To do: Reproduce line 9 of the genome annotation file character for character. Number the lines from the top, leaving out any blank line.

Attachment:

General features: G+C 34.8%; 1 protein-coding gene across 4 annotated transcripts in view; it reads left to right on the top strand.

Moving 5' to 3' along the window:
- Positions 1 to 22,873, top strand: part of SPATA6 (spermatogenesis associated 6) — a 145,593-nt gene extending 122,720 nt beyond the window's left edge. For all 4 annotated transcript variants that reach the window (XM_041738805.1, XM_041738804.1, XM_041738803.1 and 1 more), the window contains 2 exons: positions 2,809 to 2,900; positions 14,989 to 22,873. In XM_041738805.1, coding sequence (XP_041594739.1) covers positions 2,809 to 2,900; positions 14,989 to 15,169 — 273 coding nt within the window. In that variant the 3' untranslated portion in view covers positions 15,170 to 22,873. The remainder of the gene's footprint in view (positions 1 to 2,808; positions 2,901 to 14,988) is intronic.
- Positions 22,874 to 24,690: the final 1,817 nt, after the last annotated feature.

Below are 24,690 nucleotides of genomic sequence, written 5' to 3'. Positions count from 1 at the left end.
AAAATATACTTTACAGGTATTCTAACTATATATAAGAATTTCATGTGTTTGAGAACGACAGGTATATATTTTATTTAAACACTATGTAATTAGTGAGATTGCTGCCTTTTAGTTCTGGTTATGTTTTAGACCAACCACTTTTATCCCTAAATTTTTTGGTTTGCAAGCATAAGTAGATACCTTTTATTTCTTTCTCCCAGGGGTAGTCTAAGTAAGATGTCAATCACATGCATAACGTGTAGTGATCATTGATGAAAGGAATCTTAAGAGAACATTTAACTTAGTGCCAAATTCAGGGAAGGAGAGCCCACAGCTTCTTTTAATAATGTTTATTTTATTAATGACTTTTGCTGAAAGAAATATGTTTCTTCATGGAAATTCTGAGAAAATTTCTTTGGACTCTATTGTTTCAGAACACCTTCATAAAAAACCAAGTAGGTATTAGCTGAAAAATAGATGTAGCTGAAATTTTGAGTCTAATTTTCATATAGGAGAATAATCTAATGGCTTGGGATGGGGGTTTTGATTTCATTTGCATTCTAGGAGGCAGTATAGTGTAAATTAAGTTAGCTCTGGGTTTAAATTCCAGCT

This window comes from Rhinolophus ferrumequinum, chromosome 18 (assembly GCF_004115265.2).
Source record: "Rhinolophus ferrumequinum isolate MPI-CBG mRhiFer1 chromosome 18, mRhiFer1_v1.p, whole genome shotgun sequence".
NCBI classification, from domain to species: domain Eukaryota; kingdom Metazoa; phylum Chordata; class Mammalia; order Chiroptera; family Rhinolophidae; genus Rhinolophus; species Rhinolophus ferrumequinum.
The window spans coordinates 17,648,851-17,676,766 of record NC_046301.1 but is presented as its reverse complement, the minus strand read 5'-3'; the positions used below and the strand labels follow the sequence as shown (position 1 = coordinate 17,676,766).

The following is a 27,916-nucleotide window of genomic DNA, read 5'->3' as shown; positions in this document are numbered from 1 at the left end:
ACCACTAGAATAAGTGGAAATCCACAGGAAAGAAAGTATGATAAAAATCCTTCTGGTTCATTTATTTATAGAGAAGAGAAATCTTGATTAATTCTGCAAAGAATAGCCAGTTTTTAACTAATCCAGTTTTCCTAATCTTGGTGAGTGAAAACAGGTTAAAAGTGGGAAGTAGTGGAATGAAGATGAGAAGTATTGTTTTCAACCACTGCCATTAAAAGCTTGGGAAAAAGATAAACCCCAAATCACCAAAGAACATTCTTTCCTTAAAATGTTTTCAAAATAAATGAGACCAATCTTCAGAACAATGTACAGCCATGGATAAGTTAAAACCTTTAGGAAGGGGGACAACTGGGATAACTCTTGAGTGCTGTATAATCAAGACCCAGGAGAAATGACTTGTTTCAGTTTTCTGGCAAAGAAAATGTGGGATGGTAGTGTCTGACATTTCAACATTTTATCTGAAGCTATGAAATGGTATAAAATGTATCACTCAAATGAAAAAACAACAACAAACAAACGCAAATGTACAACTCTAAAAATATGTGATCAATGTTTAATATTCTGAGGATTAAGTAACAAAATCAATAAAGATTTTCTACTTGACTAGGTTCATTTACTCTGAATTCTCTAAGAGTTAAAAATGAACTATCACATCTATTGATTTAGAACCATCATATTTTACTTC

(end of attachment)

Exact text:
NCBI classification, from domain to species: domain Eukaryota; kingdom Metazoa; phylum Chordata; class Mammalia; order Chiroptera; family Rhinolophidae; genus Rhinolophus; species Rhinolophus ferrumequinum.